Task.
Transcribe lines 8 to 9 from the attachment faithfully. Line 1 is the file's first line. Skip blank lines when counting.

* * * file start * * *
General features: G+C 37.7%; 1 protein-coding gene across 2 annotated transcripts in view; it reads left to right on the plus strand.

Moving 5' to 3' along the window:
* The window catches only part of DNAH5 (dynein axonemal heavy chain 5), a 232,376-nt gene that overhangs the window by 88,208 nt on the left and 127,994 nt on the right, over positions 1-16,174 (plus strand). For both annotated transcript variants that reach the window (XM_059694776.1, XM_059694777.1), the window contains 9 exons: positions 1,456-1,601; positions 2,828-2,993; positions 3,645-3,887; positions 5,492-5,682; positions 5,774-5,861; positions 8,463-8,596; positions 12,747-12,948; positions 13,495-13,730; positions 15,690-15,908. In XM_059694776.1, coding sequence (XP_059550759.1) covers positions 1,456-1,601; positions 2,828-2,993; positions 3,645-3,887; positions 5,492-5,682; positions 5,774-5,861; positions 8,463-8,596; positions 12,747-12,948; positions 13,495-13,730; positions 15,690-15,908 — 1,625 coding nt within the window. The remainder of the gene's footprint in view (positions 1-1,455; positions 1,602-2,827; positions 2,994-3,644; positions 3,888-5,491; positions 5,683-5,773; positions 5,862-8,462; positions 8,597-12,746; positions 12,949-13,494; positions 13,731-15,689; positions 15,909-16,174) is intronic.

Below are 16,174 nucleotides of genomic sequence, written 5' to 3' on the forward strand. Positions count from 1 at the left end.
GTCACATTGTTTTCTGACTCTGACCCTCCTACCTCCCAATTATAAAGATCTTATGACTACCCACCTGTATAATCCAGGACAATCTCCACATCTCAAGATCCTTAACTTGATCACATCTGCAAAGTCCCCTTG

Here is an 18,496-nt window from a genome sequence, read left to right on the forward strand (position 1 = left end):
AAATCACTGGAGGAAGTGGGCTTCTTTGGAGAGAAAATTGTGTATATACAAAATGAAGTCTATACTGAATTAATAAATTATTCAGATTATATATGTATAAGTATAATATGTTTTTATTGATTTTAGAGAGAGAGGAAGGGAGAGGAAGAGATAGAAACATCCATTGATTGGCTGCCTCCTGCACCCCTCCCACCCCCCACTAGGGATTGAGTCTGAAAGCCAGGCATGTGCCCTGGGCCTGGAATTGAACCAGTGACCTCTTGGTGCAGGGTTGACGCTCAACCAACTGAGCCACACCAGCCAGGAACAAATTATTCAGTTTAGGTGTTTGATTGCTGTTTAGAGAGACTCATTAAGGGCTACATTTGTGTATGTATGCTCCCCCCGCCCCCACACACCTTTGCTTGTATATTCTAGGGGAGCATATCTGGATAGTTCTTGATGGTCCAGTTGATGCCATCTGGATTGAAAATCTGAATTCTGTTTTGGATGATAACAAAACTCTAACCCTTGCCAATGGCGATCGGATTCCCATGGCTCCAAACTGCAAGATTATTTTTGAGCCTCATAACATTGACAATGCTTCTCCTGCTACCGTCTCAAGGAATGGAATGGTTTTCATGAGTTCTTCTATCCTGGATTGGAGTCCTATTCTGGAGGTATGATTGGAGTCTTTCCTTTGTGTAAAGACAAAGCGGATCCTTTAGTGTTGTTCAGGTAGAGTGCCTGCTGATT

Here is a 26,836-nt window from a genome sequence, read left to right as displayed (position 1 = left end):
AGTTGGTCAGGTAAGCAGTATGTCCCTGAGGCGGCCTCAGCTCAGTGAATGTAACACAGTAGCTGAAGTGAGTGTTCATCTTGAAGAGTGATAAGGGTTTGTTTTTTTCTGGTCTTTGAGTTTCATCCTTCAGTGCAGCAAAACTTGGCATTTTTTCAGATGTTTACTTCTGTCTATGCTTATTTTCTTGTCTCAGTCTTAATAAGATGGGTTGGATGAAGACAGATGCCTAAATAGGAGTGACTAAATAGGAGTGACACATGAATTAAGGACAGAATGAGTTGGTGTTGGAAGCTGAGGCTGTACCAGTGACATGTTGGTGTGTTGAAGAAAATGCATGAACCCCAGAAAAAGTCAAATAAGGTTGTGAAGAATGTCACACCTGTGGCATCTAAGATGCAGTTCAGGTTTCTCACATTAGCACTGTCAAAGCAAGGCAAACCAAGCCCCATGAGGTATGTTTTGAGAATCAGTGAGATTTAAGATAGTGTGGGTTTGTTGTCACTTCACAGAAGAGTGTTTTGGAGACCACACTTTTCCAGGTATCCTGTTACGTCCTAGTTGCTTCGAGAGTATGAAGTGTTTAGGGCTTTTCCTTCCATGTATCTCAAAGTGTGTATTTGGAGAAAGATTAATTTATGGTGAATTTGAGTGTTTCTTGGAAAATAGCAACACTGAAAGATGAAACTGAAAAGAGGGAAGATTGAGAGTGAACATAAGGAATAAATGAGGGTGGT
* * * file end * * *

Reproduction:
Here is a 26,836-nt window from a genome sequence, read left to right as displayed (position 1 = left end):
AGTTGGTCAGGTAAGCAGTATGTCCCTGAGGCGGCCTCAGCTCAGTGAATGTAACACAGTAGCTGAAGTGAGTGTTCATCTTGAAGAGTGATAAGGGTTTGTTTTTTTCTGGTCTTTGAGTTTCATCCTTCAGTGCAGCAAAACTTGGCATTTTTTCAGATGTTTACTTCTGTCTATGCTTATTTTCTTGTCTCAGTCTTAATAAGATGGGTTGGATGAAGACAGATGCCTAAATAGGAGTGACTAAATAGGAGTGACACATGAATTAAGGACAGAATGAGTTGGTGTTGGAAGCTGAGGCTGTACCAGTGACATGTTGGTGTGTTGAAGAAAATGCATGAACCCCAGAAAAAGTCAAATAAGGTTGTGAAGAATGTCACACCTGTGGCATCTAAGATGCAGTTCAGGTTTCTCACATTAGCACTGTCAAAGCAAGGCAAACCAAGCCCCATGAGGTATGTTTTGAGAATCAGTGAGATTTAAGATAGTGTGGGTTTGTTGTCACTTCACAGAAGAGTGTTTTGGAGACCACACTTTTCCAGGTATCCTGTTACGTCCTAGTTGCTTCGAGAGTATGAAGTGTTTAGGGCTTTTCCTTCCATGTATCTCAAAGTGTGTATTTGGAGAAAGATTAATTTATGGTGAATTTGAGTGTTTCTTGGAAAATAGCAACACTGAAAGATGAAACTGAAAAGAGGGAAGATTGAGAGTGAACATAAGGAATAAATGAGGGTGGT